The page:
Mercedes Vasallo, Senior Vice President of Human Resources International, with Paramount, shares her thoughts:
Within a social context that is as thrilling as it is changing, in which constant economic, socio-cultural and health (pandemic) milestones have led us to a labour paradigm where markets value creativity and innovation, flexibility and adaptability, companies are looking for workers who can adapt quickly to changes in business dynamics, technological evolutions and where workers seek companies where they can work in multidisciplinary teams, from anywhere in the world.
Where work-life balance is valued above salary parameters, where diverse and inclusive cultures are organizational drivers, sustainable organizations that extol social and environmental responsibility, foster the ability of employees to find sustainable solutions in their work.
In this context I consider the management of multicultural teams as a challenge, but also a thrilling opportunity to cultivate creativity and innovation in the workplace.
Let’s start with the definition of a multicultural team as a group of people with different cultural backgrounds, values, norms, perspectives and competencies working together towards a common goal.
Leadership of such a team can be complex due to cultural and communication differences that can affect team collaboration and performance. Factors such as language, cultural traditions and values, decision-making and conflict management, among others, need to be taken into account to ensure effective team leadership. Therefore, it is important that leaders are informed and adequately prepared to manage these differences and promote an inclusive and respectful work environment.
How can a leader successfully manage multicultural teams?
- Foster cultural understanding as a key to successful management of multicultural teams. Leaders need to nurture this through awareness and training about different cultures and how these can affect the way people communicate, make decisions and work together.
- Managing unconscious bias – these are patterns of thought and behaviours that are not conscious at the time of decision-making and acting. In this context of team management, unconscious bias can include prejudices and stereotypes that affect the way people interact and make team decisions.
- Examples of unconscious bias in team management may include a preference of working with people who look alike, assuming that certain team members are more capable than others without specific evidence or evaluating team members based on irrelevant characteristics such as physical appearance, social context or nationality.
- It is very important to actively take steps to raise awareness of these bias so that we minimize their influence on the decision-making. This involves promoting a working environment where cultural and personal differences within teams are valued and respected, encouraging co-operation and partnership, in short, raising a truly inclusive culture.
- Fostering effective communication is key to a successful management of multicultural teams. Leaders are committed to work towards ensuring that all team members communicate both clearly and openly and provide tools for constructive conflict management.
- Setting clear goals and expectations, it is important that leaders define clear and realistic goals and expectations including how the team is trusted to work collaboratively. This will help to maintain cohesion and improve the effectiveness of teamwork.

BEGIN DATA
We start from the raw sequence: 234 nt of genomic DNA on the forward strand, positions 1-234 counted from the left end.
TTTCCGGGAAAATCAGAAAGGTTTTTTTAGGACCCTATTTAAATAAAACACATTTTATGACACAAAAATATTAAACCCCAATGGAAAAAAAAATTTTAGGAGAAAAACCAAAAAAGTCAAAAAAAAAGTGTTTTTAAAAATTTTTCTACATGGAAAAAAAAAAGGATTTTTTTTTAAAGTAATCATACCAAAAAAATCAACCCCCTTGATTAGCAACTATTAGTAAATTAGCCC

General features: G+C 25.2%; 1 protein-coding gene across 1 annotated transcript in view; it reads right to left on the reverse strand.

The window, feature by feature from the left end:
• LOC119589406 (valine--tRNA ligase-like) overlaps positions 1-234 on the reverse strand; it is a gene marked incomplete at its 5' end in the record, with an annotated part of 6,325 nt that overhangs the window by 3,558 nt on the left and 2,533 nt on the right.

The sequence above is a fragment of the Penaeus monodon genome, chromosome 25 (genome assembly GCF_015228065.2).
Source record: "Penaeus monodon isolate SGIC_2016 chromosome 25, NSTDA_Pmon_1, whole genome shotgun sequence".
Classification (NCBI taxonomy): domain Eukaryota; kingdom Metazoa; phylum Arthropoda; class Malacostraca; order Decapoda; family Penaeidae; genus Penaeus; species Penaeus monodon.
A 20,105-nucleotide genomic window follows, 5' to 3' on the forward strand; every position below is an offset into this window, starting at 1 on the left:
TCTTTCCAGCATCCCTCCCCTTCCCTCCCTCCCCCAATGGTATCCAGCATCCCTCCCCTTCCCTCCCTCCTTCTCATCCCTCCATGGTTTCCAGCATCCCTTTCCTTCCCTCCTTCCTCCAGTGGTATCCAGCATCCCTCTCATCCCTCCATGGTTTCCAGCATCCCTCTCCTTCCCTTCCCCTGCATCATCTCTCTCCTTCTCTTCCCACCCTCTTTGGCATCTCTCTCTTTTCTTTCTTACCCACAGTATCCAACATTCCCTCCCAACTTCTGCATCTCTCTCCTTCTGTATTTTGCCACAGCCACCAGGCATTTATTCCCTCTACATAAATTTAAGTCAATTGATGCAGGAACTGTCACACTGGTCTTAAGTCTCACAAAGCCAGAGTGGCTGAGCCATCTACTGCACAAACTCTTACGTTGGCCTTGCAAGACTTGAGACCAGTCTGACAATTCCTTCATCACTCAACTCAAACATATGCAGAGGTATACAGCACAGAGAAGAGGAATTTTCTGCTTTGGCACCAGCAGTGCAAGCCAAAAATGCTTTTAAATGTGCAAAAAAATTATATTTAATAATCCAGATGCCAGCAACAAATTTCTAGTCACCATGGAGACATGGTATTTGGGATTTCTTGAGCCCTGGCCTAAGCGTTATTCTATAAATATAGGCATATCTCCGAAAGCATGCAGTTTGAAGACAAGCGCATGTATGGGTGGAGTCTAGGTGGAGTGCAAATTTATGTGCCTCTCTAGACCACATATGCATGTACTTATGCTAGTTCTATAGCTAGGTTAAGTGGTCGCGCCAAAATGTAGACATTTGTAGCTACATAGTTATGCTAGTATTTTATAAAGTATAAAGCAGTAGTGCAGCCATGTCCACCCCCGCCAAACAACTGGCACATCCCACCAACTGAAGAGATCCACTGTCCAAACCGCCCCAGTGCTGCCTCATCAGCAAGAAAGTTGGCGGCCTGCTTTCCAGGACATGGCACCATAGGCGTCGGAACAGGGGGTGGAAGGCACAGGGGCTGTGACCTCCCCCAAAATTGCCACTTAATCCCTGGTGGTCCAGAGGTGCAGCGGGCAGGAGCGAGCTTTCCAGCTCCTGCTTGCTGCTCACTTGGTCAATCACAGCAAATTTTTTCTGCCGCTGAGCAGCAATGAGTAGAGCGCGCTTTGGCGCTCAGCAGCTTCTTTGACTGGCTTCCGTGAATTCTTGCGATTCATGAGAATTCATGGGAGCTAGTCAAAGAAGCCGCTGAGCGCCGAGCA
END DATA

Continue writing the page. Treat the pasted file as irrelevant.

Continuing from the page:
- Celebrating diversity as one of the greatest strengths of multicultural teams, leaders need to internalize and convey this diversity by enhancing understanding and respect for different cultures and perspectives.
So far, we have talked about management tools… but what competencies should a leader have in order to be effective at using these tools with multicultural teams?
- Cultural awareness:
Understand and value cultural differences and how these affect team dynamics.
- Effective communication:
Being able to communicate both clearly and effectively with people from different cultures, including the ability to listen and understand their prospects.
Having the essential ability to place oneself in others’ shoes and understand their unique needs and challenges.
Adapting to different situations and working patterns and tailoring its leadership accordingly.
- Conflict solving:
Ability to facilitate inter-cultural conflicts and to enable team members to find solutions together.
Promote an inclusive work environment and ensure that all team members feel valued and respected.
- Transformational leadership:
It is fundamental to be an inspirational leader who motivates and guides team members to achieve their goals and objectives. Nowadays, this competence is becoming increasingly important in talent analysis within organizations. Such a leader has the ability to create a shared vision and work with team members to attain that vision. A transformational leader focuses on the individual and collective development of its team by encouraging them to be better versions of themselves. In addition, this style of leader is a good communicator with an excellent ability to listen, fostering a culture of trust and respect. We are in the age of transformational leadership where there is less and less room for a transactional style of leadership based on rewards and penalties as means of motivation.
- Global vision:
It is essential to have a broad perspective and to understand how cultural differences can strengthen and enrich the team as a whole.
In conclusion, managing multicultural teams requires a conscious approach and a reverent attitude towards diversity underpinned by a number of competencies that are key to helping a multicultural team work together effectively and achieve those common goals.